The Mac Switcher Report: Trials and Tribulations

November 12th, 2005

First let’s look at the good news: According to present estimates, some one million Windows users have switched to Macs this year alone. Some might have been enticed to buy a Mac because of the famous iPod “halo” effect. Others are simply disgusted with Windows malware, and are in sore need of a change. Regardless of the reason, it’s the best news for dedicated Mac users in quite some time, and you have to feel optimistic that the trend will continue into 2006 and beyond.

At the same time, there are a few pitfalls that newly minted Mac users will confront, and existing ones too. One of the big issues was encountered by a client a few weeks ago. He isn’t a Mac switcher; in fact, he’s used a Mac for years, recently retired and wouldn’t want to consider any other computer platform. But his wife continues to work at her busy real estate business, and she needs to keep track of her online listings. Alas, the folks who run the site that provides the information she requires recently made a fatal change, or at least one that seemed fatal.

Now as most of you know, the Windows version of Internet Explorer has been losing market share, particularly since Firefox appeared on the scene. Although the estimates vary from survey to survey and from country to country, Internet Explorer’s share is in the range of 85% or somewhat higher. This is still a dominant position, but it also means that as many as 15% of the visitors to a Web site are using a different browser. Now I don’t know about you, but if I was in a business that depended on the maximum amount of Internet traffic, I wouldn’t want to turn away 15% of my potential customers. Now maybe the folks who build some of those sites do not understand this simple truth. Whatever the reason, a number of them require Internet Explorer. Not even the Mac version will suffice.

You visit those sites, they either don’t work, or deliver that message that you’re not going to be admitted.

That takes us back to my client’s wife, who, one day, found out that the multiple listing site she depended on had made the decision to restrict its users to Internet Explorer for Windows. She tried Firefox and Safari, and I added Opera to the mix (having it report as Internet Explorer), but no luck.

The client thought for a moment about whether it made sense to buy a cheap PC box at the nearest consumer electronics outlet, but reason took hold and he tried Microsoft Virtual PC instead. You’d think that would be sufficient, and it should be, but his difficulties were just starting.

First, his Power Mac, circa 2002, required a memory upgrade to afford maximum resources to Virtual PC. That was a fairly simple task. The next proved far more difficult. At first the result seemed promising. While performance seemed tepid, it was good enough to provide reliable access to the real estate site. Ah success! But not so fast, because the client then tried to print a document and nothing happened.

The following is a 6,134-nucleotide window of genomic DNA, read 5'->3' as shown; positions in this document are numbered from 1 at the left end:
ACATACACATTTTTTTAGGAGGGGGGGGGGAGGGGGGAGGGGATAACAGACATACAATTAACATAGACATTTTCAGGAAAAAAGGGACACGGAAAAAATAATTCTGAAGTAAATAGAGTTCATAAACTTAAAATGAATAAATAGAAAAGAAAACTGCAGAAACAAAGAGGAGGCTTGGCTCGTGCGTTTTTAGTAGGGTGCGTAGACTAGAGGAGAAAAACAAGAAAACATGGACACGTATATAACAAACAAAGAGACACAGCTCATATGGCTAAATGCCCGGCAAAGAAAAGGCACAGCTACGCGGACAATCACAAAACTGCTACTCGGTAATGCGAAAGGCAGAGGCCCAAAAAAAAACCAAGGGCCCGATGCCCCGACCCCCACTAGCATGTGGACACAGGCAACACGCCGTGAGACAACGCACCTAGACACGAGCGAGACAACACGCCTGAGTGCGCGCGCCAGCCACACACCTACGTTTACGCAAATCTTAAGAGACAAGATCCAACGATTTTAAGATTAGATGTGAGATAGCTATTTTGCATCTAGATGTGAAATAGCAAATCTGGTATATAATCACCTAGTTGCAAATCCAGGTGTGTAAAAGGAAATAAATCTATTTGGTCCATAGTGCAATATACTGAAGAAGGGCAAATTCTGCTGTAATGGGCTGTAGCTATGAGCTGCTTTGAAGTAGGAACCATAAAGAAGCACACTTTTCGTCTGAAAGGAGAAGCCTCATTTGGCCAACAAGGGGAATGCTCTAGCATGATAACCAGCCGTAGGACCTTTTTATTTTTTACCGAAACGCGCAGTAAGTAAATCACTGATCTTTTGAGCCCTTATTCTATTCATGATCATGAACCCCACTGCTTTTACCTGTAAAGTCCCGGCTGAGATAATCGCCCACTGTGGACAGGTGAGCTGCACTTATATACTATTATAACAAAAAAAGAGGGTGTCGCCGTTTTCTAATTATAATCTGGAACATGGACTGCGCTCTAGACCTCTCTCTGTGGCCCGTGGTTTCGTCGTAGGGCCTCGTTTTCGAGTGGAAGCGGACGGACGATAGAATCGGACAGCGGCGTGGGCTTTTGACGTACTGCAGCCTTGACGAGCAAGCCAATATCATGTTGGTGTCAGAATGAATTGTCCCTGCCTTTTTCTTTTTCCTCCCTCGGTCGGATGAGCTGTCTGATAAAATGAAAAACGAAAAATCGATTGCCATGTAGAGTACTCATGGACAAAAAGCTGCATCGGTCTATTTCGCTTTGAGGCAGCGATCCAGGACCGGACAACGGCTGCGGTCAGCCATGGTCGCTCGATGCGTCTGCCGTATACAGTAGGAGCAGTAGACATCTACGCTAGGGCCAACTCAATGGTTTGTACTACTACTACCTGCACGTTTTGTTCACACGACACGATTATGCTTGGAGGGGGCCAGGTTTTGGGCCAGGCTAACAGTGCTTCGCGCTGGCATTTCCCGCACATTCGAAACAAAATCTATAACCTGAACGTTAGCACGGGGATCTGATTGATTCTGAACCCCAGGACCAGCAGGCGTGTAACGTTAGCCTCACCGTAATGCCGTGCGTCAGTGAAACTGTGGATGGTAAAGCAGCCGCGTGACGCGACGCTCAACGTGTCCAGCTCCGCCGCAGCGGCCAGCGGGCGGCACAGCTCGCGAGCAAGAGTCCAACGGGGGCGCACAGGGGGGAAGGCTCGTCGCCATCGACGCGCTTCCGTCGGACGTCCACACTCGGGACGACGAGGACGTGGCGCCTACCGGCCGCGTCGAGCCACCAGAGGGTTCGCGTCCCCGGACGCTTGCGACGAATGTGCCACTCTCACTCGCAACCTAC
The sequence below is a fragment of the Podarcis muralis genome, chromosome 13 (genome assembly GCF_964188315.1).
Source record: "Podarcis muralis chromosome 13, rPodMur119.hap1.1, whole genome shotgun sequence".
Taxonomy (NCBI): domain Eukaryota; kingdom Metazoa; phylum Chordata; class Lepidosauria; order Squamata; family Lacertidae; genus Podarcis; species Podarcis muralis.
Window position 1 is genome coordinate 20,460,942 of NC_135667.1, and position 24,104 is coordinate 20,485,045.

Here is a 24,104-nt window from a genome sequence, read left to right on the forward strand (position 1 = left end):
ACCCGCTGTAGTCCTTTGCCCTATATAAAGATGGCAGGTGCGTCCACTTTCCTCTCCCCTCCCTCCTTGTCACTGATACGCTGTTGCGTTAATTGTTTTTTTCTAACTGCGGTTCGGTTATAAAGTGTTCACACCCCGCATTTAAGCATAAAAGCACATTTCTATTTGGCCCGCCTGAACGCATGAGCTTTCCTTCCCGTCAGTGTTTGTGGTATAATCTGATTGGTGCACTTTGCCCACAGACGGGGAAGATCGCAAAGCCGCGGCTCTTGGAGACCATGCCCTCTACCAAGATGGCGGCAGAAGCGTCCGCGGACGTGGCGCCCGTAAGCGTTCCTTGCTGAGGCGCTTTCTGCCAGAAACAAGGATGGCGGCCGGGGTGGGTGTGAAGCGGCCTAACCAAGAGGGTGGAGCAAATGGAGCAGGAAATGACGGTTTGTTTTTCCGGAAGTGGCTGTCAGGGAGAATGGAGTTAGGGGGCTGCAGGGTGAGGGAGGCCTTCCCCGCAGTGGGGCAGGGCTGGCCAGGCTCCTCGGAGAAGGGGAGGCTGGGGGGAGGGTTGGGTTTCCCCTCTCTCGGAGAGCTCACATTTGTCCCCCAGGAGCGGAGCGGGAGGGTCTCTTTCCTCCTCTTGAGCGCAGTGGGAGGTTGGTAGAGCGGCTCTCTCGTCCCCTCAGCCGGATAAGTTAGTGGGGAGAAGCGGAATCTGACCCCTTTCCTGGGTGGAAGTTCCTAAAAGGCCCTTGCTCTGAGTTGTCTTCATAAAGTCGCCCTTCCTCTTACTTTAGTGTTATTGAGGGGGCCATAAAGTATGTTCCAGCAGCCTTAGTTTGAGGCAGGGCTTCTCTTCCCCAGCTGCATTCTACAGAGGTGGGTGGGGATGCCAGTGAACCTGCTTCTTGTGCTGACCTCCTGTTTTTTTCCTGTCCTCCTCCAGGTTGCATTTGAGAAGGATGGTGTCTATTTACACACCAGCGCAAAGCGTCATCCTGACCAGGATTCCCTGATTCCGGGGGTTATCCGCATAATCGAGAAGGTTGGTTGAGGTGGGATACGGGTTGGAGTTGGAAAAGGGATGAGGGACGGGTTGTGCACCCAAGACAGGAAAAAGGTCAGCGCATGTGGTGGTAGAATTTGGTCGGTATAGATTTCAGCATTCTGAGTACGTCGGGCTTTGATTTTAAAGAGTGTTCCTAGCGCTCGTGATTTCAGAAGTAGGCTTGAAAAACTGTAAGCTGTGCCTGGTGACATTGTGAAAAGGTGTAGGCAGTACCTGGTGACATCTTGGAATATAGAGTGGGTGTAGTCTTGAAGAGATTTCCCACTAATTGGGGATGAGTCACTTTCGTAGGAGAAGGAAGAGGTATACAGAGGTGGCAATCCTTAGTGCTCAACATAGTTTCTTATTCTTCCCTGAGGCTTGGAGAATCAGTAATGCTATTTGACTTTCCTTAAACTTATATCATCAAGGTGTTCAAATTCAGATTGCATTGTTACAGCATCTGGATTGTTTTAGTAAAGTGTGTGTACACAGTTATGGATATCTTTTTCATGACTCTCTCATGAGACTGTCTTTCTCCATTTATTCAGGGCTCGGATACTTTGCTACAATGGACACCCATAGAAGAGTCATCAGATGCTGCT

Now Virtual PC is supposed to provide seamless access to your printer, but there are some notable shortcomings. In the case of this particular client, he had three USB printers. One, a cheap laser, the second a multifunction device from HP and the Canon inkjet he relied on fast output of color photos. Try as he might, the Canon refused to run.

I checked Virtual PC’s settings for USB devices, and discovered that he hadn’t selected a default USB printer or any USB printer in the application’s settings panel. I also discovered that Virtual PC’s handling of USB devices was, as John Rizzo of the popular MacWindows site said on The Tech Night Owl LIVE the other night, “funky.” That, my friends, is a huge understatement. You see, if you use the Restore feature to provide fast launching of your PC operating system, it loses the setting for a USB device. This is a “feature” and not a bug apparently, because the way the process of “capturing” a USB device is designed.

Now if the client had a printer connected via Ethernet, he would not encounter such difficulties, for Virtual PC has no such difficulties with network devices. Sure enough, when I selected my own Canon inkjet, which comes with a network adapter, as the application’s default printer, it performed nearly as well as it does with my regular Mac software.

I suppose I could suggest the client spend additional money on a network adapter, assuming one is available for his printer, or just buy a new printer altogether. But the costs are mounting, and the copy of Virtual PC plus that memory upgrade and my services have pushed his expenses beyond that of a cheap PC box.

Where does the blame lie? Well, I suppose you could hope that Microsoft will find a better way to manage USB printers with future versions of Virtual PC, or that the migration of Macs to Intel and the potential of dual booting will make this a moot question. But in the end, the real blame lies with the ill-advised programmers of that Web site who made a move contrary to the best interests of their customers. And that is something that will be particularly irritating to folks who have abandoned the trials and tribulations of Windows and moved to the Mac.

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